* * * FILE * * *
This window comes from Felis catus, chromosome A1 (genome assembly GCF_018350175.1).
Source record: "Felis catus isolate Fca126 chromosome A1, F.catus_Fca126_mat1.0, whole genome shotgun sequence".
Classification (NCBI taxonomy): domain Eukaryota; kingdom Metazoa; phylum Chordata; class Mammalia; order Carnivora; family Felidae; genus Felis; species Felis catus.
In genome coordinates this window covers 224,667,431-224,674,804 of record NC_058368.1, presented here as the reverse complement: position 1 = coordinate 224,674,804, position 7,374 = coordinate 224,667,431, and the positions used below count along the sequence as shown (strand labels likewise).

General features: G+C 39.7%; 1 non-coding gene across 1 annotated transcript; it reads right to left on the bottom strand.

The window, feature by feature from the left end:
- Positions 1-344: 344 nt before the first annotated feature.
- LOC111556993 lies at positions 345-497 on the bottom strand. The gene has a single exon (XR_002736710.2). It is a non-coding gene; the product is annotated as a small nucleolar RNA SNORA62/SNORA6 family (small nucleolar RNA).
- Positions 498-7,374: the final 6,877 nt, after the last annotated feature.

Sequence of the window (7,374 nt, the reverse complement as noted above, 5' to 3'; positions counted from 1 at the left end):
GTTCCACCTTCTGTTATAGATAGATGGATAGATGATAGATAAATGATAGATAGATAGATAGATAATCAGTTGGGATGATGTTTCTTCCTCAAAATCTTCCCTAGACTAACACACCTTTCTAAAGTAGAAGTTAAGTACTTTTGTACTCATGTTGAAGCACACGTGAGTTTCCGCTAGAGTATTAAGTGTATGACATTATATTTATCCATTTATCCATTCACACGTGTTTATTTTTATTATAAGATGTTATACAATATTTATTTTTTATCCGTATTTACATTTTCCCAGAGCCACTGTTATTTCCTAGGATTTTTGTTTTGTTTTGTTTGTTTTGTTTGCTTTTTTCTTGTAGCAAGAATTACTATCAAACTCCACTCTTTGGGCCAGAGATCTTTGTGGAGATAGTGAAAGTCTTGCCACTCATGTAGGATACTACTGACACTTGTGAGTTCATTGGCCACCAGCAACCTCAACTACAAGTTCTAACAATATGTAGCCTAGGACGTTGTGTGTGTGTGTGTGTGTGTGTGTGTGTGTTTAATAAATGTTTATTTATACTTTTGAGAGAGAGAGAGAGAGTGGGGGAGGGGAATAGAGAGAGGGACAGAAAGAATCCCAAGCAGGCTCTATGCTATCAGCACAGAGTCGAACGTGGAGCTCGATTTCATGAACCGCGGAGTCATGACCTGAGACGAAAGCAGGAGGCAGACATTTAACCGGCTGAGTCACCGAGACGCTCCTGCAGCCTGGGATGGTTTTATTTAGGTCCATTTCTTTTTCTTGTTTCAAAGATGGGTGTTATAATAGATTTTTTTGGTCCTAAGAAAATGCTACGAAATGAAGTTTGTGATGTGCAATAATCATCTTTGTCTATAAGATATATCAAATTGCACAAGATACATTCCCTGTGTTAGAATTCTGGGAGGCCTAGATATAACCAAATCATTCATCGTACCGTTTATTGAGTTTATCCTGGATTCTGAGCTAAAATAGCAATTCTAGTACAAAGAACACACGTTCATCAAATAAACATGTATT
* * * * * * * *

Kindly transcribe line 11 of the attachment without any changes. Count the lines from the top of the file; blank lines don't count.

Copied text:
GTTCCACCTTCTGTTATAGATAGATGGATAGATGATAGATAAATGATAGATAGATAGATAGATAATCAGTTGGGATGATGTTTCTTCCTCAAAATCTTCCCTAGACTAACACACCTTTCTAAAGTAGAAGTTAAGTACTTTTGTACTCATGTTGAAGCACACGTGAGTTTCCGCTAGAGTATTAAGTGTATGACATTATATTTATCCATTTATCCATTCACACGTGTTTATTTTTATTATAAGATGTTATACAATATTTATTTTTTATCCGTATTTACATTTTCCCAGAGCCACTGTTATTTCCTAGGATTTTTGTTTTGTTTTGTTTGTTTTGTTTGCTTTTTTCTTGTAGCAAGAATTACTATCAAACTCCACTCTTTGGGCCAGAGATCTTTGTGGAGATAGTGAAAGTCTTGCCACTCATGTAGGATACTACTGACACTTGTGAGTTCATTGGCCACCAGCAACCTCAACTACAAGTTCTAACAATATGTAGCCTAGGACGTTGTGTGTGTGTGTGTGTGTGTGTGTGTGTGTTTAATAAATGTTTATTTATACTTTTGAGAGAGAGAGAGAGAGTGGGGGAGGGGAATAGAGAGAGGGACAGAAAGAATCCCAAGCAGGCTCTATGCTATCAGCACAGAGTCGAACGTGGAGCTCGATTTCATGAACCGCGGAGTCATGACCTGAGACGAAAGCAGGAGGCAGACATTTAACCGGCTGAGTCACCGAGACGCTCCTGCAGCCTGGGATGGTTTTATTTAGGTCCATTTCTTTTTCTTGTTTCAAAGATGGGTGTTATAATAGATTTTTTTGGTCCTAAGAAAATGCTACGAAATGAAGTTTGTGATGTGCAATAATCATCTTTGTCTATAAGATATATCAAATTGCACAAGATACATTCCCTGTGTTAGAATTCTGGGAGGCCTAGATATAACCAAATCATTCATCGTACCGTTTATTGAGTTTATCCTGGATTCTGAGCTAAAATAGCAATTCTAGTACAAAGAACACACGTTCATCAAATAAACATGTATT